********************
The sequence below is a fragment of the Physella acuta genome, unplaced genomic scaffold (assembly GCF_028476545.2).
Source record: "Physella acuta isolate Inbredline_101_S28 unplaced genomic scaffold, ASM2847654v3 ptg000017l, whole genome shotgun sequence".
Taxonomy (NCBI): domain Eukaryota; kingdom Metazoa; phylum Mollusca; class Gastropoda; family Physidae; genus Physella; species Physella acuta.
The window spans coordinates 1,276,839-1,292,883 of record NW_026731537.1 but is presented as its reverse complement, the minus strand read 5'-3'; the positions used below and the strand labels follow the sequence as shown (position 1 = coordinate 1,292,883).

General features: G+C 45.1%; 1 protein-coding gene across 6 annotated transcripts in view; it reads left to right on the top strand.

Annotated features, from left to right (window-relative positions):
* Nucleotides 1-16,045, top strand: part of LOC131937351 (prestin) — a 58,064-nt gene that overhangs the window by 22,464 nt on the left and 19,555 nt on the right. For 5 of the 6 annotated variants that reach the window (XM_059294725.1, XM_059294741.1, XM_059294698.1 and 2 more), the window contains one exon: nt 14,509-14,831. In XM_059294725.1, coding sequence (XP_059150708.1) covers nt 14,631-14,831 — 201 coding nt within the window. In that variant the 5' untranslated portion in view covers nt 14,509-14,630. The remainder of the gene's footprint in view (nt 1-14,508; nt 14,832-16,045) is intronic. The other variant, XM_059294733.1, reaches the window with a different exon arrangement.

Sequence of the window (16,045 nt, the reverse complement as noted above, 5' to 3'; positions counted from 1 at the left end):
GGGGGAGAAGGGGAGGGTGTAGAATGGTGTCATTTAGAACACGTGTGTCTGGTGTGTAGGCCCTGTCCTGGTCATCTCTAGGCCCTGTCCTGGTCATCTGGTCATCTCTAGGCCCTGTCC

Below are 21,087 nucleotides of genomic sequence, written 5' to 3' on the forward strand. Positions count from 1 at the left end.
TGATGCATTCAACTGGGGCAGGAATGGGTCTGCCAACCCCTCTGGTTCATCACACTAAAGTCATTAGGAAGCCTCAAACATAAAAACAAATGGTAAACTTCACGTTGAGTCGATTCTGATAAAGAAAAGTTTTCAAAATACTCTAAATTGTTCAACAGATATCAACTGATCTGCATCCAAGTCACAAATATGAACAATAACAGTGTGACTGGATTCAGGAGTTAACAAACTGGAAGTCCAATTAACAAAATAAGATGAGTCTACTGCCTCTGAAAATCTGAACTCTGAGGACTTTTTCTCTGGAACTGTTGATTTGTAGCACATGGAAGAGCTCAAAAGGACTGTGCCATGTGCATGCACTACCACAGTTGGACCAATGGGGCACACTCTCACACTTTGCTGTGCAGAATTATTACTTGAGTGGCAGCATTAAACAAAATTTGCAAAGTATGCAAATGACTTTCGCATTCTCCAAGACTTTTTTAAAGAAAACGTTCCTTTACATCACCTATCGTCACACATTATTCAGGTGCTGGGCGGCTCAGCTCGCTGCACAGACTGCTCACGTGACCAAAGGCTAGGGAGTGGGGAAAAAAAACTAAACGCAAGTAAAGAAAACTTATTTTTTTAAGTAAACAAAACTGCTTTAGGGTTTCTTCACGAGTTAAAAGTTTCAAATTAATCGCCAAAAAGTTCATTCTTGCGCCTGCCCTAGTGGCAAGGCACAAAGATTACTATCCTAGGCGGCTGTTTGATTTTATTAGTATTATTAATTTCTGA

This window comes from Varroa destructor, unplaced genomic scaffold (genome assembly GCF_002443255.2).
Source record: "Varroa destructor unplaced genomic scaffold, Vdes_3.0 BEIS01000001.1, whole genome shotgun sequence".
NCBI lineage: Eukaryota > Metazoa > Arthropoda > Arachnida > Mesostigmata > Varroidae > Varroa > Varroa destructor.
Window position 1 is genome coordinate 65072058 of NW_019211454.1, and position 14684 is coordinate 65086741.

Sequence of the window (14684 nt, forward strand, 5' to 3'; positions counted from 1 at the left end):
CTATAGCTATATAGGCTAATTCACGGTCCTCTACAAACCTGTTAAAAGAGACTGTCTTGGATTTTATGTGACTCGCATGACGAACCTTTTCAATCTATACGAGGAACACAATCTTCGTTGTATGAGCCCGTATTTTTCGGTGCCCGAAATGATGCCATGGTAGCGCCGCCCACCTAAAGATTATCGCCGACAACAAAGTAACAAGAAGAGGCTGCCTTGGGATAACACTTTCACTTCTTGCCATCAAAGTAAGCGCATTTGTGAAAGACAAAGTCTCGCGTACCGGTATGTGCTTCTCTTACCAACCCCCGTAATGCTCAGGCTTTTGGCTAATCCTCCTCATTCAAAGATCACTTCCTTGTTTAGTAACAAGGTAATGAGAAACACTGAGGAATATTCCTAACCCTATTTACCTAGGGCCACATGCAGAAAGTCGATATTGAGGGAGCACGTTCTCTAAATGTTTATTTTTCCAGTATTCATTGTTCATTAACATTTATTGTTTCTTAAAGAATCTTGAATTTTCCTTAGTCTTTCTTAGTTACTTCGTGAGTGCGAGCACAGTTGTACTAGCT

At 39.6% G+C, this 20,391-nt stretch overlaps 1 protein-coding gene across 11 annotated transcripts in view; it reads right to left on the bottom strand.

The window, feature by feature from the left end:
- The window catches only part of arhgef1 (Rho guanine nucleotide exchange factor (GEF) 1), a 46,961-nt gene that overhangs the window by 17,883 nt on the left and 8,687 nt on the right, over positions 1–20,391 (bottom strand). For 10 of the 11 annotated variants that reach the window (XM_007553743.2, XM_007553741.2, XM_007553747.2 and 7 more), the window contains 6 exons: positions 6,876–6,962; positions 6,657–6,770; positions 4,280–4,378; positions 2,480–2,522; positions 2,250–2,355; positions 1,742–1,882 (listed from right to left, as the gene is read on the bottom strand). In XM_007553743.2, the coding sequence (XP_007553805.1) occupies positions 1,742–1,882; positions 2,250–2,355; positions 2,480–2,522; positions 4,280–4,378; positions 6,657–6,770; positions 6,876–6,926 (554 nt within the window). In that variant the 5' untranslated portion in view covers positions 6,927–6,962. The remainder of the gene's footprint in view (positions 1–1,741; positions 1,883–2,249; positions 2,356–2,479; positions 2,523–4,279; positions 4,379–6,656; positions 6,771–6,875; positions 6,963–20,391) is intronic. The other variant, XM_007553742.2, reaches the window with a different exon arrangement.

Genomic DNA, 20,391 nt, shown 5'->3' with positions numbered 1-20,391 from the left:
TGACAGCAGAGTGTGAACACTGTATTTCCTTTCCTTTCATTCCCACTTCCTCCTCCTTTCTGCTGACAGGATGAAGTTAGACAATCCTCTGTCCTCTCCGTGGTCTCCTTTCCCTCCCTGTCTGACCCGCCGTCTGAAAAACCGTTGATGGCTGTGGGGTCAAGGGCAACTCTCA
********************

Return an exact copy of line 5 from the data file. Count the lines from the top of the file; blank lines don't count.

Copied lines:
General features: G+C 45.1%; 1 protein-coding gene across 6 annotated transcripts in view; it reads left to right on the top strand.